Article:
JWR Eric BreindelMona CharenLinda ChavezLeft, Right & Center
Robert ScheerDon FederRoger Simon
Left, Right & Center

Robert Scheer

Eric Breindel

Don Feder

Roger Simon

Mona Charen

Linda Chavez

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Write to JWR

Jewish World Review / December 30, 1997 / 1 Tevet, 5758

Roger Simon

Roger Simon Buy Stuff Now

Forget that mutual fund! It's time to get invested in floormats

WASHINGTON -- THIS IS THE TIME of year for you to start thinking about getting your pathetic financial life in order, so here is my advice: Buy stuff now.

Yes, I know you think that you have just finished buying a lot of stuff for the holidays, but ask yourself this: Do you have any savings left? If the answer is yes, then you have not spent enough. I'll tell you why: Let's say you have $20,000 sitting around in some stock or mutual fund. What has happened to it lately? That's right. Because of some crisis nobody understands in Korea or Japan or some other place in the Far East, the value of your investment has gone down, let's say, 15 percent.

OK, now try my Buy Stuff Now Theory. With my theory, you take that $20,000 and you go and buy a car with it. Doesn't matter what kind of car. Any car you like. And when you wake up in the morning and turn on the radio and some broadcaster is chirping that the "Kung Fu Index in Sumatra plunged overnight, throwing Wall Street into a tailspin with some stocks going down 15 percent," you run over to the window and look out at your car.

Is 15 percent of it gone? No! The car is all there! (Unless you live where I live, in which case the wheels may be missing, but that's another story.) If your money had been invested in stocks or mutual funds, some of it would be missing. But since you were savvy enough to Buy Stuff Now with your money, you've got an entire car to show for it. And so you drive to the office, where everyone is gathered around the TV watching the stock ticker on CNBC and moaning about how his kid's college fund has been wiped out. But you just laugh! "My new Honda hasn't been wiped out," you say, slapping your thighs. "And my kid is too stupid to get into college!" Then you laugh some more.

OK, so maybe that is an extreme example. But I do not see any fundamental flaws in my theory.

I say this because I have told myself it is time to take my money out of my submerging market mutual fund and buy a new car with it. Though my current car is 11 years old, it has never given me a bit of trouble, and I do not really need a new car. But if I leave my money in the stock market, it will probably disappear entirely. My car will stay around until somebody steals it.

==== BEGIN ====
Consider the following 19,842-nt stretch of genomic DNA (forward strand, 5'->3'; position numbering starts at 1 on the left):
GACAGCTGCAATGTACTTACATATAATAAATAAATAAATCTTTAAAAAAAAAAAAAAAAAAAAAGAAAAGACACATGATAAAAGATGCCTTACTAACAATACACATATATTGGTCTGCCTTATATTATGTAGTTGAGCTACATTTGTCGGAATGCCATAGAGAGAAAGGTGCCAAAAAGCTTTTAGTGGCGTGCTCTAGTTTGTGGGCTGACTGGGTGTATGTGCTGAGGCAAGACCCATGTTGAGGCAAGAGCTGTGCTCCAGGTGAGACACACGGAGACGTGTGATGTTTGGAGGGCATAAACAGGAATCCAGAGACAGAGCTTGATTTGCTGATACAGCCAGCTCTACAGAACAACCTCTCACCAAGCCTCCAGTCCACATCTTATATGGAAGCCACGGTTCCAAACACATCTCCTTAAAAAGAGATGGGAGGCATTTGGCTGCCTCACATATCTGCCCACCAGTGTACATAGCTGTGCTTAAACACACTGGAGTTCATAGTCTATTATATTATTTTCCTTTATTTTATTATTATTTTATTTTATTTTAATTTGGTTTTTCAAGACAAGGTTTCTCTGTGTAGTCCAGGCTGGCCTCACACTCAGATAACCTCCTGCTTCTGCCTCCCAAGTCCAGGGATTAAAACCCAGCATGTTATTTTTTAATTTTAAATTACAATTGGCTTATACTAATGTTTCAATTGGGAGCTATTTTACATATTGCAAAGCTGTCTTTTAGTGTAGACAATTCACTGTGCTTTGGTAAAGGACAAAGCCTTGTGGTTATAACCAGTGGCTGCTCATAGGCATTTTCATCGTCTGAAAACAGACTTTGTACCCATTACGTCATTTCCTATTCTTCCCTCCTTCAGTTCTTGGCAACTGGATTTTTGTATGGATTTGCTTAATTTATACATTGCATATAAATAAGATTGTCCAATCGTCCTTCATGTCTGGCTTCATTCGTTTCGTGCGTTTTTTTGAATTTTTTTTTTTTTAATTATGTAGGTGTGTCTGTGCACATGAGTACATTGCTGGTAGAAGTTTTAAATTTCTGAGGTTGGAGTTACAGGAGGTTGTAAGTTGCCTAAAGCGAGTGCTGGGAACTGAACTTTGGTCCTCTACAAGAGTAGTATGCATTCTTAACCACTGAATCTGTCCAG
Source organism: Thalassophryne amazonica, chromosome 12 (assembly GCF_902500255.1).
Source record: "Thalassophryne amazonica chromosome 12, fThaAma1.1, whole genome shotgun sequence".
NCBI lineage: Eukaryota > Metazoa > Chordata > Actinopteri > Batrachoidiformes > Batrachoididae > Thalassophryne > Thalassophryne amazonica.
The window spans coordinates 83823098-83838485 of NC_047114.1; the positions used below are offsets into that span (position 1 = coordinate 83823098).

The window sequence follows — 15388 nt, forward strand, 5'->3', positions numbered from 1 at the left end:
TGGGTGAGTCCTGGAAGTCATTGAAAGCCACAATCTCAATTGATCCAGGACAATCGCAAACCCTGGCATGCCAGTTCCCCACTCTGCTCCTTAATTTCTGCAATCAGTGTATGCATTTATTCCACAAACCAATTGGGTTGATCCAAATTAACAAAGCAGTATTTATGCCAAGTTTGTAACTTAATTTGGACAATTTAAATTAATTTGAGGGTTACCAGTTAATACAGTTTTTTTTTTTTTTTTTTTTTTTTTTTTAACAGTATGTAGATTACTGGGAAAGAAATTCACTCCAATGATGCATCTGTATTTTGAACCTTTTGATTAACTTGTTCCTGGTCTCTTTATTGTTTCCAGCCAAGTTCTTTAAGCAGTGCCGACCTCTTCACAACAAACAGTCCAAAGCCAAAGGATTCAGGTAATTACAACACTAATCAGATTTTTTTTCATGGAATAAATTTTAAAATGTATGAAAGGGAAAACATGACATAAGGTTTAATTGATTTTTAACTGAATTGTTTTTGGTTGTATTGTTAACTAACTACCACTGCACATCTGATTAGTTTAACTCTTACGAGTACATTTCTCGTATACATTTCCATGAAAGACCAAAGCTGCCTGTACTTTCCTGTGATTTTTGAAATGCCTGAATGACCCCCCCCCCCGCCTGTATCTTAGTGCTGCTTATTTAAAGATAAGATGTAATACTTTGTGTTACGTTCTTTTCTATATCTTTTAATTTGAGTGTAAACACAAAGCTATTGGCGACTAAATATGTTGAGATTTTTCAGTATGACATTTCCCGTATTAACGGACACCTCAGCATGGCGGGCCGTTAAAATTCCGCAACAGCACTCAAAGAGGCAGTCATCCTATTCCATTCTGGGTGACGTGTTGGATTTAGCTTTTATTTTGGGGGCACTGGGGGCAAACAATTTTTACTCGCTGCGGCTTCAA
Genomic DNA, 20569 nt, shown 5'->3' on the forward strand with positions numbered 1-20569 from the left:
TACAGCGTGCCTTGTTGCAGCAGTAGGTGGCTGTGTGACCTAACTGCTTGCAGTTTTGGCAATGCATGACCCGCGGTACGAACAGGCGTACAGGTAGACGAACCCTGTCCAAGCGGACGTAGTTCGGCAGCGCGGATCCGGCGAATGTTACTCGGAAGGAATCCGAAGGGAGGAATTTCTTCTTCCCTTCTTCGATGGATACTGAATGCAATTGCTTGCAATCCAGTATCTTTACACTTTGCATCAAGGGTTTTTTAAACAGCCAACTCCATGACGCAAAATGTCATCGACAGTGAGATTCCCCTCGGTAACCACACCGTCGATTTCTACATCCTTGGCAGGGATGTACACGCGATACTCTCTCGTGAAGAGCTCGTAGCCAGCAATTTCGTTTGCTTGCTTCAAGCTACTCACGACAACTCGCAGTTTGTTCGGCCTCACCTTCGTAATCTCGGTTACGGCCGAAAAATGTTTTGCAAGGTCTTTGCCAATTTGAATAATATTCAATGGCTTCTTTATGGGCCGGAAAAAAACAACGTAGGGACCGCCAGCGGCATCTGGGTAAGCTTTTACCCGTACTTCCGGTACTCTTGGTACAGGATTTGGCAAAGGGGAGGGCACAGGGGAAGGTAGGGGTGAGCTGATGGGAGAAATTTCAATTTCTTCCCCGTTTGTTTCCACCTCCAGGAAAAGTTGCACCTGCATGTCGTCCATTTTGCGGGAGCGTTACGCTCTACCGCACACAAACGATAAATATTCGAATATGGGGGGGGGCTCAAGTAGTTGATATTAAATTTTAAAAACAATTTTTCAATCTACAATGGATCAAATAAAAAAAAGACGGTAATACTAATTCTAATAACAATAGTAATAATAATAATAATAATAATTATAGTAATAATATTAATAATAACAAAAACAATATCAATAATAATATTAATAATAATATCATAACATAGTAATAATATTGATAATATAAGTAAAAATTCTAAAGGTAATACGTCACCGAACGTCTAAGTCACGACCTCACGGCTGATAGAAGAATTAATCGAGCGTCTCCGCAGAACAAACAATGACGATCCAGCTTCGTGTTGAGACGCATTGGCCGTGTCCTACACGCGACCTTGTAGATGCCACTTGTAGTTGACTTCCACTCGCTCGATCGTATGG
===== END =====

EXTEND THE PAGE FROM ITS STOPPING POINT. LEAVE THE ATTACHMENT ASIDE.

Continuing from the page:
There is also another reason I want a new car: before I die, I actually would like to get a car in the color I want. Never in my life have I been able to do this because I only get cars when I desperately need one and all the cool colors are gone from the lot.

"You want Metallic Crystal Azure?" the salesman always says to me. "Who doesn't? Sure, I can get it for you, but it will take four months."

I can't wait four months! I say. What colors do you have available?

"Desert Bronze," the salesman says.

What's that? I ask.

"Brown," he says.

So, I get a brown car. I have always gotten brown cars. But at least I always get screwed on the price. One of the many things my father did not pass along to me was his ability to bargain on cars. My father would go onto a car lot and kick the tires, slam the doors and look under the hood of each car. What this told him, I do not know. But he would go to the salesman and say, "Give me a good price, and I will take this piece of junk off your hands so you can make room for next year's piece of junk."

And the salesmen would laugh and joke with him and knock thousands off the sticker price. And just before my father was ready to sign the deal, he would stop with his pen poised about a quarter inch above the paper and say, "And you're throwing in the floor mats, right?"

And if the dealer would start to say, "You're killing me here. I'm not making a penny on this, I swear, and what's more... " he would look up, and my father would be halfway to the door.

"Wait, wait, wait!" the salesman would yell after him. "Hey, I'm kidding here. Come back. Of course, I'm throwing in the mats. We're friends here, aren't we?"

Would it surprise you to learn that never in my life have I ever gotten the mats thrown in? I sit at the little desk with my pen poised, and I tell the guy he's got to throw in the mats, and he yawns and says, "Naw, mats are extra. And we got to charge you Mat Shipping, Mat Finance and Mat Dealer Prep. Comes to $285. Today only. Tomorrow, it'll cost you $312."

Well, then, I might just walk out of here! I say.

"Free country," the salesmen says with another yawn. "On your way out, just tell the next sucker it's his turn in the barrel."

And so I end up buying the mats.

This time, though, I will have a whole different attitude. Under my Buy Stuff Now Theory, I am happy to buy mats. Because no matter how much the mats cost, I know that 15 percent of them will never disappear. (Though they do tend to curl up around the edges.)

And this time, I've taken a precaution. I called my car dealer and asked him what the hot new colors will be for '98.

"Icicle White, Verdant Rainforest and Cerulean Mist," he said.

And what's available? I asked.

"Mocha Sand," he said.

Let me guess, I said.

"Right," he said. "Brown."


12/25/97: Peace to all squirrelkind
12/23/97: Home for the Holidays: Where John Hinckley, never convicted, will not be
12/18/97: Bill's B-list Bacchanalia: Press and politicos get cozy, to a point
12/16/97: All dressed up... (White House flack Mike McCurry speculates on his next career)

©1997, Creators Syndicate, Inc.